His profile stood out. Here was an artsy guy who wrote, produced and directed short films and posed a range of intriguing discussion topics for a first coffee date. Finally, a man of substance!
Still, I didn’t want to have another butt-glued-to-the-chair first date. I suggested we check out some Vancouver galleries. Why not experience something together and exchange opinions of what we see and feel? In firming up the starting point, however, he suggested a vegetarian restaurant for brunch. The place is one I’ve been wanting to try so I agreed.
I arrived on time and he’d already staked out a table. From the start, I knew I was not physically attracted to him—in person, he was a wonky funhouse version of his profile photo. Even so, I looked forward to an engaging, edgy chat.
He conveyed a nervous energy, immediately blathering apologetically about a geographical error he’d made online about where I lived. It was not an issue, but he’d apparently obsessed about it, having shared his supposed faux pas with friends. He’d also consulted friends about where to take a vegetarian; as proof—not that I needed any—he pulled out his phone with texts about suggestions he received. Apparently, this meeting was an Event.
As we scanned the menu, he pointed out an item with beets and shared a comment about the vegetable’s effect on human feces. Egad. Could we not just stick to one of the discussion topics from his profile?
But things got worse.
When he finished talking shit, he went on and on and on and on about how he had conquered the local film industry and how every short film he created had won major awards at every Canadian film festival he entered. He smugly expressed his superiority to the apparently clueless wannabes who coughed up megabucks to film schools.
I sipped my coffee and gazed at other diners, longingly observing the clear back-and-forth in their table talk. My distracted glances became more obvious, but he remained oblivious. There was too much hot air to release.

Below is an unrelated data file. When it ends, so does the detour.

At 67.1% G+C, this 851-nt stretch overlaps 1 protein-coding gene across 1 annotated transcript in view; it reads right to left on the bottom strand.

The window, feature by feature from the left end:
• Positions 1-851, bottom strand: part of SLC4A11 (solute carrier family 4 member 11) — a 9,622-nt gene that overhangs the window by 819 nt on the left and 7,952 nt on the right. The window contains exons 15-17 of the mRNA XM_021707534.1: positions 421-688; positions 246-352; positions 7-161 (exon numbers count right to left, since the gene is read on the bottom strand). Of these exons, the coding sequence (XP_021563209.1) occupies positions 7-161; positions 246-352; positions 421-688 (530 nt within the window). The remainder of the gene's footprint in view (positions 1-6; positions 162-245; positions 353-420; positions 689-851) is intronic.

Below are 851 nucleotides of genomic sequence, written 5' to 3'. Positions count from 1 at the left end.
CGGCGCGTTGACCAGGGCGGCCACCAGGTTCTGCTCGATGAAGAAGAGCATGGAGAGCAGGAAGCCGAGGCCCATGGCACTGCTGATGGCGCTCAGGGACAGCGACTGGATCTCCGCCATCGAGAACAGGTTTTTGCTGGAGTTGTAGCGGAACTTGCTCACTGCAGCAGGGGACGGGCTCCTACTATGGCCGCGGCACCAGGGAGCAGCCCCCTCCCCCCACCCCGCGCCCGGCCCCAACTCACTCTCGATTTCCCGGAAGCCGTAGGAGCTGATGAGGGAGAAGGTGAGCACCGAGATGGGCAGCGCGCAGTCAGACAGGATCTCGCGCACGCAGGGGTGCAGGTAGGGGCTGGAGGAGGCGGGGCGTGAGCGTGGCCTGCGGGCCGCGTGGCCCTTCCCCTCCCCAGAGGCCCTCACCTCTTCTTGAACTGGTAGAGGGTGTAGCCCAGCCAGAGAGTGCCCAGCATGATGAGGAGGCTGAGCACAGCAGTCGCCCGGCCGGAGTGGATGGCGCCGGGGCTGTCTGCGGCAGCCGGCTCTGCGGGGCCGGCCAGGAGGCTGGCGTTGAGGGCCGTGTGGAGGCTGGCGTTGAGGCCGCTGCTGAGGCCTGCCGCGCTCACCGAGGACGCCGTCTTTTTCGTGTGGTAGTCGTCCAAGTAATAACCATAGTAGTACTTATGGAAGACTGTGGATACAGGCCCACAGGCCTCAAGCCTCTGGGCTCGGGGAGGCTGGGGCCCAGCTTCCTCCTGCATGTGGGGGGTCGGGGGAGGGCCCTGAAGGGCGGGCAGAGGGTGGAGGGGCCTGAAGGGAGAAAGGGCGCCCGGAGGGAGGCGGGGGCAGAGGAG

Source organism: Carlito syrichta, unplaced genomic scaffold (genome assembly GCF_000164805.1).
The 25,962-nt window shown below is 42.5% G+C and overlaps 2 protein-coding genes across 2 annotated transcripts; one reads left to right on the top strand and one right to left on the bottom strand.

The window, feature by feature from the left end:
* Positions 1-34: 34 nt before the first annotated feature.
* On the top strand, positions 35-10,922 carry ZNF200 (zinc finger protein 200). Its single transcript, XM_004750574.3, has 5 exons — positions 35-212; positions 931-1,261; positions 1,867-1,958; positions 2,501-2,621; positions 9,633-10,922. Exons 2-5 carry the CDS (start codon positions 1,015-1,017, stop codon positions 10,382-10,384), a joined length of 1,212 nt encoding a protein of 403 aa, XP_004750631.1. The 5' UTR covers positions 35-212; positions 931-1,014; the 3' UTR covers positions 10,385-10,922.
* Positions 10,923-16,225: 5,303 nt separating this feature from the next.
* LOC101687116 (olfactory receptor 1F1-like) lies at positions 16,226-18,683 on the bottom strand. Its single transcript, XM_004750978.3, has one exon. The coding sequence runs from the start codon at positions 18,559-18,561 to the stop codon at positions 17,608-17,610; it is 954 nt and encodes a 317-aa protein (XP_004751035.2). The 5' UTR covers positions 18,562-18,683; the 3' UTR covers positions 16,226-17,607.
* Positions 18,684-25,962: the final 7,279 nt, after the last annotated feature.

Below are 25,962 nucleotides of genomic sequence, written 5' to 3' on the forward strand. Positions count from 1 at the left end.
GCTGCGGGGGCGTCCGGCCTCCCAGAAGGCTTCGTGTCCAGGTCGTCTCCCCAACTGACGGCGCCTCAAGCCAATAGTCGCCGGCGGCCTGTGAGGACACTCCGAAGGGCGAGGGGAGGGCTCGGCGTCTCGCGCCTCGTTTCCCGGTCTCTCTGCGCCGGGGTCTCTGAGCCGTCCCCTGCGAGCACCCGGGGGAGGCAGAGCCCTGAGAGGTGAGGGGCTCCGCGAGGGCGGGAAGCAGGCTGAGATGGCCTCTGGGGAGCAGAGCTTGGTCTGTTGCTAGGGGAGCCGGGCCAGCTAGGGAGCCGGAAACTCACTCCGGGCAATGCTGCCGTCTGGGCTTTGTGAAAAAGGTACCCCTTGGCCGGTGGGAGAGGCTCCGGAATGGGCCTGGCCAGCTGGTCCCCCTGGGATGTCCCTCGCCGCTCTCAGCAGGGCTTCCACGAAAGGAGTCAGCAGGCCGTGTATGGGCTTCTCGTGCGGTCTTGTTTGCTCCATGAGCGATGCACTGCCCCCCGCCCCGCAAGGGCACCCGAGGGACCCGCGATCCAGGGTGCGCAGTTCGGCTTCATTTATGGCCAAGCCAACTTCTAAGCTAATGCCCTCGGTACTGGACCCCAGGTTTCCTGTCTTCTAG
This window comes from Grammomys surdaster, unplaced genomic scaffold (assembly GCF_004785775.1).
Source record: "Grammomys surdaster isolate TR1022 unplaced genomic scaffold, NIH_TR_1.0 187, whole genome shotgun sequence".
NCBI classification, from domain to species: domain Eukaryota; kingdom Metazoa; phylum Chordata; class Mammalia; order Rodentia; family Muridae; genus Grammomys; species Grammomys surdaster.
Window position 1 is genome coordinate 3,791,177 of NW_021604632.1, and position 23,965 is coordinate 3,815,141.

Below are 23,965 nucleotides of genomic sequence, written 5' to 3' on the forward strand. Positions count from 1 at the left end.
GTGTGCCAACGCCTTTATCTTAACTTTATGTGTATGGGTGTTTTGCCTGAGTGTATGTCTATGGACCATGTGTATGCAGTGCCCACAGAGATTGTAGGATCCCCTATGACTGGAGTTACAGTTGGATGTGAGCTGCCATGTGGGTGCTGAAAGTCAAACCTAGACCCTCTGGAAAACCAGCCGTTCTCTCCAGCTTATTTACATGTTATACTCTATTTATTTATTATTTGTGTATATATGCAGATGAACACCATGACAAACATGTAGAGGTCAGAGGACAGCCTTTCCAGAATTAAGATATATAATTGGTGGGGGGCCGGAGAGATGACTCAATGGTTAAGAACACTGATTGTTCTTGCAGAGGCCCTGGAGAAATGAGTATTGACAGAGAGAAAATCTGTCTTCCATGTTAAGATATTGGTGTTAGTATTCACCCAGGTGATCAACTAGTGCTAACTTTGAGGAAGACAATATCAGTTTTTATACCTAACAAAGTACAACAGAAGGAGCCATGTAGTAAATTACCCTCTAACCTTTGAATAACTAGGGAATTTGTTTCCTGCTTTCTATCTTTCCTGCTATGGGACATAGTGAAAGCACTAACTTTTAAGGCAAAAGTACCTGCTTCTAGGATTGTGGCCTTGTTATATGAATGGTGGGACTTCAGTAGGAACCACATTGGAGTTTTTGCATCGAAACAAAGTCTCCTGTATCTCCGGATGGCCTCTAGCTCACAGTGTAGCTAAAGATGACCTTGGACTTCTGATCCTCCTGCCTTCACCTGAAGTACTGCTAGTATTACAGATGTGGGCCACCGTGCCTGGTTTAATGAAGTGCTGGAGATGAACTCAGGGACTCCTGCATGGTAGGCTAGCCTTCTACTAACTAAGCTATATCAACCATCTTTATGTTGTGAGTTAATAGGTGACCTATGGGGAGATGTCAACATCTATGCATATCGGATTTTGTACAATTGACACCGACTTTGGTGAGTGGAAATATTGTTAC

I became irked as I waited to see how long it would be until he’d take a breath and perhaps pose a question. It finally came. “So what do you write?” Unfortunately, I needed a second to finish chewing a mouthful of pancake. Amazingly, he continued on with his monologue.
I’d missed my moment.
In vain, I tried to get the attention of our server. Check, please. PLEASE. When I finally had a chance to talk, I didn’t care anymore. I simply posed a question, and let him ramble on again.
Check or not, I’d checked out.
It took ninety minutes before I got out of there. I’d had plenty of time to figure out what to say to get out of a gallery walk. “I’m sorry. I’ve got errands to do before I catch an early ferry home.”
He insisted on walking me to my car. The fresh air seemed to do some good. He became more subdued. Perhaps there was some self-reflection: I blew that. One can only hope. I certainly don’t wish that blabbering mess on any other poor online sucker.
So, yes, another dreadful first date. Another toad that will never become a prince. Another stinky clam with no pearl.
Some of us have forgotten the inherent mutuality in conversation. I have had too many coffee dates like this. I am convinced this is not my doing. On the ferry into Vancouver, I ran into a friend, a coworker and some acquaintances. We each talked. And we each listened. We built off of one another’s comments. We laughed. We enjoyed the interplay. Yes, it is true: I can be part of a dialogue with an able social companion. Why are so many single, middle-aged gay men so lacking?
This dating world is full of needles and no hay. So many annoying pokes, so many bad reactions. Are the good ones really all gone? Or have the few remaining good men gone into hiding? I keep trying to be hopeful, but I walk away from every experience shaking my head or wanting to scream.
Make it stop.
Please, enough already.